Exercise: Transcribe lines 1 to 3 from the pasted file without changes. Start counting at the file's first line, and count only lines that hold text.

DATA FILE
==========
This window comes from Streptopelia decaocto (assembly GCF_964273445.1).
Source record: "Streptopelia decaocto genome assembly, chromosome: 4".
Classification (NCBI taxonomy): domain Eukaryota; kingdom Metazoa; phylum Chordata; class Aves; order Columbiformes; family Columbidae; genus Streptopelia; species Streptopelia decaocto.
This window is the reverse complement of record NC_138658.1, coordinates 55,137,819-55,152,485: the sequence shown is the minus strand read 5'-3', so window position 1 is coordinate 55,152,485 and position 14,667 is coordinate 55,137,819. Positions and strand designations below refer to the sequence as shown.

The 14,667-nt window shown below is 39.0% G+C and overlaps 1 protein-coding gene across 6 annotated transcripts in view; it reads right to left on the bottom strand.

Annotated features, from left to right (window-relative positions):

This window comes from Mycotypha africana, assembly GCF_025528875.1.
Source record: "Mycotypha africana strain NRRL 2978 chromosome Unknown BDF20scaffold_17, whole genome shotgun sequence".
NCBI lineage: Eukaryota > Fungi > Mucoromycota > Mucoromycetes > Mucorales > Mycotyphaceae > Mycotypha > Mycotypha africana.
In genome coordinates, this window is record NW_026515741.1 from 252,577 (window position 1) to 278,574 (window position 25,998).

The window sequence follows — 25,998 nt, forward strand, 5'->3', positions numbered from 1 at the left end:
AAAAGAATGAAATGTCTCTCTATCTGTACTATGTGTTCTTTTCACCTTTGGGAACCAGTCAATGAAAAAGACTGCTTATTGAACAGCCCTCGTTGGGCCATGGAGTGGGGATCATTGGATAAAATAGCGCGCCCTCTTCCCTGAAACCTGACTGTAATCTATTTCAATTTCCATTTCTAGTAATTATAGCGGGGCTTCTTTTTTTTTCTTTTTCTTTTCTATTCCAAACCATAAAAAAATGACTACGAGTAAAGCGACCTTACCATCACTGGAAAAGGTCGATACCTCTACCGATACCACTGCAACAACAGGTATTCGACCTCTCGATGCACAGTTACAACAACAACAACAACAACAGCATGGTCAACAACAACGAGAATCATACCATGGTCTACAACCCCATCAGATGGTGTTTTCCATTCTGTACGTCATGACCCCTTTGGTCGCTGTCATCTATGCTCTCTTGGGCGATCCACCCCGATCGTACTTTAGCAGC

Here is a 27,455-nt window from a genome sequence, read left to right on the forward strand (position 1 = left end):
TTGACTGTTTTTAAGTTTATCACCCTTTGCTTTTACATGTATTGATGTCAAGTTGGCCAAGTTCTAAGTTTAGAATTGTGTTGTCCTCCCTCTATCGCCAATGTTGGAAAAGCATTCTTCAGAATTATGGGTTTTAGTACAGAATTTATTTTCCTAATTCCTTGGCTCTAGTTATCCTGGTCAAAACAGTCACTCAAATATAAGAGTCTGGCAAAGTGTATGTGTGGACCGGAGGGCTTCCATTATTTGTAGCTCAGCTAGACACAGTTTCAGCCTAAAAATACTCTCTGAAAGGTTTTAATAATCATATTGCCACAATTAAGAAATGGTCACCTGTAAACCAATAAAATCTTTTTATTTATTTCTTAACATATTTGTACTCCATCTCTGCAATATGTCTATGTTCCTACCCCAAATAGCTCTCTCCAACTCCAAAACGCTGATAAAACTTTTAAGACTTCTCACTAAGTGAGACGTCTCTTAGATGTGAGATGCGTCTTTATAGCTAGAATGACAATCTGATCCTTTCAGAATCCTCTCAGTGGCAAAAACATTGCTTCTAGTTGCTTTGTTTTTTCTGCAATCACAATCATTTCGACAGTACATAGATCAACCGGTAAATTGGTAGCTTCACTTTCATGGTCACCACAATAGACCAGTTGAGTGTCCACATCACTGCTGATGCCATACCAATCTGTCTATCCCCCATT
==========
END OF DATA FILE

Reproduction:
This window comes from Streptopelia decaocto (assembly GCF_964273445.1).
Source record: "Streptopelia decaocto genome assembly, chromosome: 4".
Classification (NCBI taxonomy): domain Eukaryota; kingdom Metazoa; phylum Chordata; class Aves; order Columbiformes; family Columbidae; genus Streptopelia; species Streptopelia decaocto.